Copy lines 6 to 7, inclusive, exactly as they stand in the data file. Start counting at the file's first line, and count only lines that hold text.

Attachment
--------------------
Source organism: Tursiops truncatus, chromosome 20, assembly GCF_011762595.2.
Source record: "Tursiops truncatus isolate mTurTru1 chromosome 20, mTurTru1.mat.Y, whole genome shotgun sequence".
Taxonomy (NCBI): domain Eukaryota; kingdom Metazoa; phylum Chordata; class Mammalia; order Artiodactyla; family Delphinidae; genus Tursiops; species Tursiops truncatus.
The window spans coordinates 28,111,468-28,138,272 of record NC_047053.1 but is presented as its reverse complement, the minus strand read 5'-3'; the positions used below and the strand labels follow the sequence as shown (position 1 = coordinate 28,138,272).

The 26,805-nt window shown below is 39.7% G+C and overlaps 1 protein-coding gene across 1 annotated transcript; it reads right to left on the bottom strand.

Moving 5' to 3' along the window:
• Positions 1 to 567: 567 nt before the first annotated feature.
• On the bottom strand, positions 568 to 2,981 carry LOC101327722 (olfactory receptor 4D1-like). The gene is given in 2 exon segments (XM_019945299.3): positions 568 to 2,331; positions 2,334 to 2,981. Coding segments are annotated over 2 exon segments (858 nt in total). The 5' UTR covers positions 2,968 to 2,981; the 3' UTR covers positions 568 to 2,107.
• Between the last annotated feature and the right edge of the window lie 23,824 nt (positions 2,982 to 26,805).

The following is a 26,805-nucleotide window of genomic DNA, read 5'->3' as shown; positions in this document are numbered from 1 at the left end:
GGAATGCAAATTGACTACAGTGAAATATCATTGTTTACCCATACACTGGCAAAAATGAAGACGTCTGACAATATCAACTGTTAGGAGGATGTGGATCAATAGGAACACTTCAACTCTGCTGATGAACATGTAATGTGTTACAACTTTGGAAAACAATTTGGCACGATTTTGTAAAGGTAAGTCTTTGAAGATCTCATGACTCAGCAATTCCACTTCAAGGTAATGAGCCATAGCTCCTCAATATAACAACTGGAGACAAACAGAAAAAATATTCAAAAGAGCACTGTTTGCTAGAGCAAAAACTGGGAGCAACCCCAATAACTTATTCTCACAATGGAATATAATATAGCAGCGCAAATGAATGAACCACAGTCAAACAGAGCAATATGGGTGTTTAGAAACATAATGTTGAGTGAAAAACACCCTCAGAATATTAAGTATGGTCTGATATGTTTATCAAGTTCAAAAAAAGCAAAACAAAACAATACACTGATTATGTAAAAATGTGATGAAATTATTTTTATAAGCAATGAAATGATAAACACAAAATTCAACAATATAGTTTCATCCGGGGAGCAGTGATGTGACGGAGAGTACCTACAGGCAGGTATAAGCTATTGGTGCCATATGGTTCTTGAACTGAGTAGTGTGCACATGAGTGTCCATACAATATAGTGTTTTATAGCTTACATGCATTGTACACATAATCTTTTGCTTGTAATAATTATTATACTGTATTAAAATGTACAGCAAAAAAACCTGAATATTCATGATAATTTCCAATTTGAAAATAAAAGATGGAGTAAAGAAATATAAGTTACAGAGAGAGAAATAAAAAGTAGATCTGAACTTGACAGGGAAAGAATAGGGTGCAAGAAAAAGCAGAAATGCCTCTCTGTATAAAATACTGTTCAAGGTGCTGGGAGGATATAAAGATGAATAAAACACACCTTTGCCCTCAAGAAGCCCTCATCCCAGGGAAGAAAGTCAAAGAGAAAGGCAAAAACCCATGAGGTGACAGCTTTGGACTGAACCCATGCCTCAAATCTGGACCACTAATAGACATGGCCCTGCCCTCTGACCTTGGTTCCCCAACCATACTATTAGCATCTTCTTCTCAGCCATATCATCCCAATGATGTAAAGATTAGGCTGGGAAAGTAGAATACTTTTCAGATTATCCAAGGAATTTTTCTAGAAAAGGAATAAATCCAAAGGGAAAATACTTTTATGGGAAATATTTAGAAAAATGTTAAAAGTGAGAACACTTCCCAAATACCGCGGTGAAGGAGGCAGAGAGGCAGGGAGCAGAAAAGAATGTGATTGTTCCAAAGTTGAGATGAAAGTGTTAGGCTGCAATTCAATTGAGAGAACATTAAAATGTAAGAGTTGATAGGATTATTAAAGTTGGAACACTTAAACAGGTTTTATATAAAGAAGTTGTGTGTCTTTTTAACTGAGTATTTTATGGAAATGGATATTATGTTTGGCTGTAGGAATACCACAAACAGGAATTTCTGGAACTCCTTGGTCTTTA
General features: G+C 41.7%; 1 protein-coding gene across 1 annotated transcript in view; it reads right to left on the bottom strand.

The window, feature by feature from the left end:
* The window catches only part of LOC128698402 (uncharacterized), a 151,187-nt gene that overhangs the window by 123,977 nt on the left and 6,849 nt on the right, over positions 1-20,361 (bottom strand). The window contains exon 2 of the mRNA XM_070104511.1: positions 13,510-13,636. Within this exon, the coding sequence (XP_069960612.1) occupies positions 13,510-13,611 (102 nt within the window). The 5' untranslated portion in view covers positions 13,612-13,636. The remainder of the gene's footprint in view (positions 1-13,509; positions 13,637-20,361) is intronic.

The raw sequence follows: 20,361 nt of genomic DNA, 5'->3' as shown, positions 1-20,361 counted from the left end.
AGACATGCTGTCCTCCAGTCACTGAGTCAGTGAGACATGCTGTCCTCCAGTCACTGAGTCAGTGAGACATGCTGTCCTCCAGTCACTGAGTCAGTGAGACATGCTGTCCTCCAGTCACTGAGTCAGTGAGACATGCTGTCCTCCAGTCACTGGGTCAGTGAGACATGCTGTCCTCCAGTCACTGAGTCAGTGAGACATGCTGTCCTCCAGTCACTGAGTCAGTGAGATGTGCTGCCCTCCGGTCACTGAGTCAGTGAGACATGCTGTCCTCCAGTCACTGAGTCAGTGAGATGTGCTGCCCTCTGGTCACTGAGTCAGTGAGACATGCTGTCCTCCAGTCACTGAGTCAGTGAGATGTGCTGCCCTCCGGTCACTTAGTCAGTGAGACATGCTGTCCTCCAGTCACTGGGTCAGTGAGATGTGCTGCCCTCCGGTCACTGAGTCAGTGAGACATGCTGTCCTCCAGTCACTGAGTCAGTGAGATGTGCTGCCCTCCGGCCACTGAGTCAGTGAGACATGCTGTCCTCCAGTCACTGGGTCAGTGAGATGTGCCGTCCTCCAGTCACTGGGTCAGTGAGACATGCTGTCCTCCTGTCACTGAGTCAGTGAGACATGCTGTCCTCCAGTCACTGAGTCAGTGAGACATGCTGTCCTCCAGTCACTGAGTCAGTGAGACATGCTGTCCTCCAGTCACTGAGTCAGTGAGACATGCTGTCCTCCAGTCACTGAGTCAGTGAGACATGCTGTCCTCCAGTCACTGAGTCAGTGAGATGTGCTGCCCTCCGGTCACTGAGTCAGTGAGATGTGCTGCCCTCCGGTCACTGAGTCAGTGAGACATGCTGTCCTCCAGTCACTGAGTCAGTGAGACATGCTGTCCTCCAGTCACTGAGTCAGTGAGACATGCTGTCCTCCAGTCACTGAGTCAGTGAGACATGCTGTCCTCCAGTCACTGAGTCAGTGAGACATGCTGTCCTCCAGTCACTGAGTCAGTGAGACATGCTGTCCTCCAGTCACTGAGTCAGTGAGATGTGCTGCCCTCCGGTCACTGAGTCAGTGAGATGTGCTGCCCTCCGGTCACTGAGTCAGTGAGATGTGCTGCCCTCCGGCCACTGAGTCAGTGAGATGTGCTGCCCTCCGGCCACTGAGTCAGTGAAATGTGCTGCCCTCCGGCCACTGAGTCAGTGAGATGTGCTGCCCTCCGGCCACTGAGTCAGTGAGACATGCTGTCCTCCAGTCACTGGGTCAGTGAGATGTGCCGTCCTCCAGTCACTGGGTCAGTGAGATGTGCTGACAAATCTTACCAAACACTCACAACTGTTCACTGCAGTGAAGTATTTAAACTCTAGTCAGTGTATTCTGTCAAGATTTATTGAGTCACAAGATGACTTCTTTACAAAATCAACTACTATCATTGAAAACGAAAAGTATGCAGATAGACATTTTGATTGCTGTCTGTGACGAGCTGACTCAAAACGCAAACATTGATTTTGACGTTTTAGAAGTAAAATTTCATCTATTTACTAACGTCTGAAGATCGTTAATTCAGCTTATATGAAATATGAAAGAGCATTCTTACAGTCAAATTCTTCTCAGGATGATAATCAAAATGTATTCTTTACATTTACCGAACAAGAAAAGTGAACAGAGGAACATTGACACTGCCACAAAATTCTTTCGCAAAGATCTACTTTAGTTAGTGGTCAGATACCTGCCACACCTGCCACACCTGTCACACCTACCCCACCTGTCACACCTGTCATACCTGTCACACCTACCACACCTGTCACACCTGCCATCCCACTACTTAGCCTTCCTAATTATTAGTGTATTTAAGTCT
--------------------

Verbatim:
Moving 5' to 3' along the window:
• Positions 1 to 567: 567 nt before the first annotated feature.